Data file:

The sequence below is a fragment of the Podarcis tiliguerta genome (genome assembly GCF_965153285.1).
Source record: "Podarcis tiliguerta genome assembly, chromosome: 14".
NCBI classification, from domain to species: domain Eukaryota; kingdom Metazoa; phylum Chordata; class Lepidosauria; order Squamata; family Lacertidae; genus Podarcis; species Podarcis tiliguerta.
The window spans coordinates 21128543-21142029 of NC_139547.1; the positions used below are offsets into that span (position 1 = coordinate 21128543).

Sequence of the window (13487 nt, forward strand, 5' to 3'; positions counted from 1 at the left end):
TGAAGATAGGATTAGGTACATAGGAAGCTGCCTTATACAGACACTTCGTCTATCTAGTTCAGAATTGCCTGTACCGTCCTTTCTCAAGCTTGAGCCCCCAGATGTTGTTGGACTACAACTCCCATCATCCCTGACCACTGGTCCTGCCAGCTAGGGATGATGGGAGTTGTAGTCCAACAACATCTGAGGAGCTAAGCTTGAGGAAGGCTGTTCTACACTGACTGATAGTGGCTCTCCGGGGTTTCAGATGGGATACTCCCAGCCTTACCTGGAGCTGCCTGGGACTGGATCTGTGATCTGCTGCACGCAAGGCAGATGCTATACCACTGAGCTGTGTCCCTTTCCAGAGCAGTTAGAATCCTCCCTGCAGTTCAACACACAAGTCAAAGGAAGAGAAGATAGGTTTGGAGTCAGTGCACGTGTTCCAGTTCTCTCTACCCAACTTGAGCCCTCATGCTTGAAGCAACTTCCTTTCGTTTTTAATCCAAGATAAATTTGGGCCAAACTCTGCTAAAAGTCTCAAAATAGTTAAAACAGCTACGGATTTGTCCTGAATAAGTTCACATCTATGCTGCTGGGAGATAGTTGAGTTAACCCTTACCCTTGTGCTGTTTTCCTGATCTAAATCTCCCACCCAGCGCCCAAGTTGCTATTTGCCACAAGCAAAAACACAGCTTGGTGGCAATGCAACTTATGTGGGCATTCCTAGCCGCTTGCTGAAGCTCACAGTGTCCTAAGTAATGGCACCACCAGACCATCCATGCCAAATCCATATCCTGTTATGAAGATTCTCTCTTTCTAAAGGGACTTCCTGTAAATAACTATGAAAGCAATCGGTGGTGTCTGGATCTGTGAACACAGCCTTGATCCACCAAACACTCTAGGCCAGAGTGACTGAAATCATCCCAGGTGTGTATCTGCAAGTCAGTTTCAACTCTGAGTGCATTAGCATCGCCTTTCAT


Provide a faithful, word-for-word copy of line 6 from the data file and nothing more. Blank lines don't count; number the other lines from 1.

TGAAGATAGGATTAGGTACATAGGAAGCTGCCTTATACAGACACTTCGTCTATCTAGTTCAGAATTGCCTGTACCGTCCTTTCTCAAGCTTGAGCCCCCAGATGTTGTTGGACTACAACTCCCATCATCCCTGACCACTGGTCCTGCCAGCTAGGGATGATGGGAGTTGTAGTCCAACAACATCTGAGGAGCTAAGCTTGAGGAAGGCTGTTCTACACTGACTGATAGTGGCTCTCCGGGGTTTCAGATGGGATACTCCCAGCCTTACCTGGAGCTGCCTGGGACTGGATCTGTGATCTGCTGCACGCAAGGCAGATGCTATACCACTGAGCTGTGTCCCTTTCCAGAGCAGTTAGAATCCTCCCTGCAGTTCAACACACAAGTCAAAGGAAGAGAAGATAGGTTTGGAGTCAGTGCACGTGTTCCAGTTCTCTCTACCCAACTTGAGCCCTCATGCTTGAAGCAACTTCCTTTCGTTTTTAATCCAAGATAAATTTGGGCCAAACTCTGCTAAAAGTCTCAAAATAGTTAAAACAGCTACGGATTTGTCCTGAATAAGTTCACATCTATGCTGCTGGGAGATAGTTGAGTTAACCCTTACCCTTGTGCTGTTTTCCTGATCTAAATCTCCCACCCAGCGCCCAAGTTGCTATTTGCCACAAGCAAAAACACAGCTTGGTGGCAATGCAACTTATGTGGGCATTCCTAGCCGCTTGCTGAAGCTCACAGTGTCCTAAGTAATGGCACCACCAGACCATCCATGCCAAATCCATATCCTGTTATGAAGATTCTCTCTTTCTAAAGGGACTTCCTGTAAATAACTATGAAAGCAATCGGTGGTGTCTGGATCTGTGAACACAGCCTTGATCCACCAAACACTCTAGGCCAGAGTGACTGAAATCATCCCAGGTGTGTATCTGCAAGTCAGTTTCAACTCTGAGTGCATTAGCATCGCCTTTCAT